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DIRECTOR: Joshua Michael Stern
CAST: Ashton Kutcher, Dermot Mulroney, Josh Gad, Lukas Haas, JK Simmons, Lesley Ann Warren, Ahna O’Reilly, John Getcz, James Woods, Matthew Modine
CLASSIFICATION: 10-12 PG L
RUNNING TIME: 128 minutes
OPENING with the now iconic keynote speech introducing the iPod, a speech that changed the world of music as we know it, this film then moves from one iconic moment in the history of Apple – as it pertains to Steve Jobs (Kutcher) – to the next.
Then, suddenly it fizzles out like it ran out of budget and had to just put the finished product – which, if you go by what you see, happened to Apple Macintosh quite a lot – on to the market.
Ashton Kutcher gets the look and walk of the fruitarian who was Steve Jobs, just right, but other than persuading us he was a heel to his friends and very focused, we don’t ever understand what drove him. Or, at least, this film is not going to tell you what that was.
What we do get is a highlights package of how a group of geeks got together in the 1970s and planted the seed of what would morph into the world’s most valuable company by last year.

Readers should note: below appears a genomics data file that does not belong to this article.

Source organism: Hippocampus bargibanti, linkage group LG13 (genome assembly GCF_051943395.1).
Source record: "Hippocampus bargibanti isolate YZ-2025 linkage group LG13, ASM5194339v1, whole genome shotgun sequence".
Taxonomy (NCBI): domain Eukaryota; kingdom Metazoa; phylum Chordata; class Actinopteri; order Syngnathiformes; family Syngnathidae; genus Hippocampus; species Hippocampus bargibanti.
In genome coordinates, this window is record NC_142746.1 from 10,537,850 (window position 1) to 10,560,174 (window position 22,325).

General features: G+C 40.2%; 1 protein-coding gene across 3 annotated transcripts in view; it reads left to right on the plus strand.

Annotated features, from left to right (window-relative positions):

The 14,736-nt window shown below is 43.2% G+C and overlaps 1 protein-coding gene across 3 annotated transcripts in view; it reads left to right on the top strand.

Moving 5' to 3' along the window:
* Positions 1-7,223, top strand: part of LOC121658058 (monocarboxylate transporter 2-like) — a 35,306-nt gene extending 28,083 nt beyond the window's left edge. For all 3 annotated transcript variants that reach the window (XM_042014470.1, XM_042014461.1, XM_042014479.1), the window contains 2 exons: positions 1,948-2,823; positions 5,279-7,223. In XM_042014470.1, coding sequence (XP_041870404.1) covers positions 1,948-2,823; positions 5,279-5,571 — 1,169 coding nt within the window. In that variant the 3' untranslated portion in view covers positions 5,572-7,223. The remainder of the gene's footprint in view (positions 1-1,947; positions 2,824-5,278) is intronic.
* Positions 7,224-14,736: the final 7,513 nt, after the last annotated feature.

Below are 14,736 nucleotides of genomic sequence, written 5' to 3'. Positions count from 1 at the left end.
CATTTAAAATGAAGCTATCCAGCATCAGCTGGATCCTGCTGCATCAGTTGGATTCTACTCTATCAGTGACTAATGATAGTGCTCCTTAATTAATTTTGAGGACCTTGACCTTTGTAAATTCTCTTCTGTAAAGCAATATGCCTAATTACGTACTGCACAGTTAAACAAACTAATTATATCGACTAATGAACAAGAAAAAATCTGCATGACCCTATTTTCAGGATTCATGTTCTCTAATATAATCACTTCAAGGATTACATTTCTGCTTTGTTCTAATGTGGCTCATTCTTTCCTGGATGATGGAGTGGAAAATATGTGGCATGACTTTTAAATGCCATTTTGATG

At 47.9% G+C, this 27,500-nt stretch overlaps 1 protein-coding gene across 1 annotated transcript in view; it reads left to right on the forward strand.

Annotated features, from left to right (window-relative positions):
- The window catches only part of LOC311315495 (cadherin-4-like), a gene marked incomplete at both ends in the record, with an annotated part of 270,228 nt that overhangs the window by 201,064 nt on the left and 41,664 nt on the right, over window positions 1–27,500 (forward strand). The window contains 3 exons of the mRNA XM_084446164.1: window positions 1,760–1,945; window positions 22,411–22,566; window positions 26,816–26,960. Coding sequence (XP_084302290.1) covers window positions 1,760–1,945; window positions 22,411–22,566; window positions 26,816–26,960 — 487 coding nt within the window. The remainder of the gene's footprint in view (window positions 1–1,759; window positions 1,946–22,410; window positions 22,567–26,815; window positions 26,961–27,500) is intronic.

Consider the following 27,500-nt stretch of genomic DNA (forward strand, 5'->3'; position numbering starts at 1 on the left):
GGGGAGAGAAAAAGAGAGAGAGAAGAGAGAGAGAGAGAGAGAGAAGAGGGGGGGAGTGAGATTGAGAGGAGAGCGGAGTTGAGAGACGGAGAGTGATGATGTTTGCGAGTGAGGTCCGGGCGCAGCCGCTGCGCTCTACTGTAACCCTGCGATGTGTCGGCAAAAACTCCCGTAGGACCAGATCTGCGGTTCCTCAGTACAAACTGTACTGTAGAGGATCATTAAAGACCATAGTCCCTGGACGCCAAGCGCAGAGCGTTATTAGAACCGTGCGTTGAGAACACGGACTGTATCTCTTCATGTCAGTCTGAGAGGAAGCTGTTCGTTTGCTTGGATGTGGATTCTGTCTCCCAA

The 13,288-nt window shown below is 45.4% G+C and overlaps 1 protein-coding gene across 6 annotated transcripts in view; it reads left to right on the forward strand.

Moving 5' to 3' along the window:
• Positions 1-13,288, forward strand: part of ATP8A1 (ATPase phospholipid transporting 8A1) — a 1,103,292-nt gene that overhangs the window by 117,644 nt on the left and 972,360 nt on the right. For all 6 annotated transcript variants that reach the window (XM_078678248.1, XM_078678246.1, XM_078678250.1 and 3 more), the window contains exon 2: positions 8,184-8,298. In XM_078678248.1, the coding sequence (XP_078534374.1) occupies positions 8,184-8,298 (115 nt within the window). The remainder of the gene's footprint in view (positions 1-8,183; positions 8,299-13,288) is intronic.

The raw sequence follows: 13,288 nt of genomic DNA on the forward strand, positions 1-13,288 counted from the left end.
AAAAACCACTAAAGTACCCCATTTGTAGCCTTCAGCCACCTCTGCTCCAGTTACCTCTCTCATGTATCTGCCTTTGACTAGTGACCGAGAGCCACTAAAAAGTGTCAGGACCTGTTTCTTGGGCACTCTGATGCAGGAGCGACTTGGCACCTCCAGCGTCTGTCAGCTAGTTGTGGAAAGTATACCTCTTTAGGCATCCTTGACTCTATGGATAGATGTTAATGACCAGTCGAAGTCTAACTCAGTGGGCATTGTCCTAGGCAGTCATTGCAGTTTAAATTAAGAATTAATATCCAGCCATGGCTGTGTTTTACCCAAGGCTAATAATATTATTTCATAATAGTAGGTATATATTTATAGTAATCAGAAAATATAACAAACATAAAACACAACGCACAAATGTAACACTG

Jobs is painted as an LSD-loving hippy with an obsession with the principles of design, who gave really good motivational speeches to rally his fellow geeks around the tech table, while cheating them behind their backs.
Starting off in his parents’ garage with Steve Wozniak (Gad), building circuit boards and meeting Mike Markkula (Mulroney) over sandwiches at his mother’s dining room table, his business acumen shines through and Kutcher convinces you that he is Jobs.
Anyone who worships at the cult of Mac, and there are many of us, will love the nostalgic reminiscence – the creation of the Apple Macintosh, the evolution of the operating system and key meetings like introducing John Scully (Modine) and Johny Ive (Giles Matthew even sounds like the original guy).
The production team mined the Apple museum and hauled out everything from an Apple 2 to that first click wheel iPod.
Actors seem to have been cast more on their resemblance to original people than for any other reason and the script goes for sentiment over underlying motivation or deep seated reflection every time.
Ultimately it is an unfulfilling film because it does not give us what we came to see, which is what drove Jobs. We already know what he achieved – it is on YouTube.
Kutcher gives a great impression of the man, but not the inspired performance we were hoping for.
If you liked The Iron Lady or Behind the Candelabra you will like this.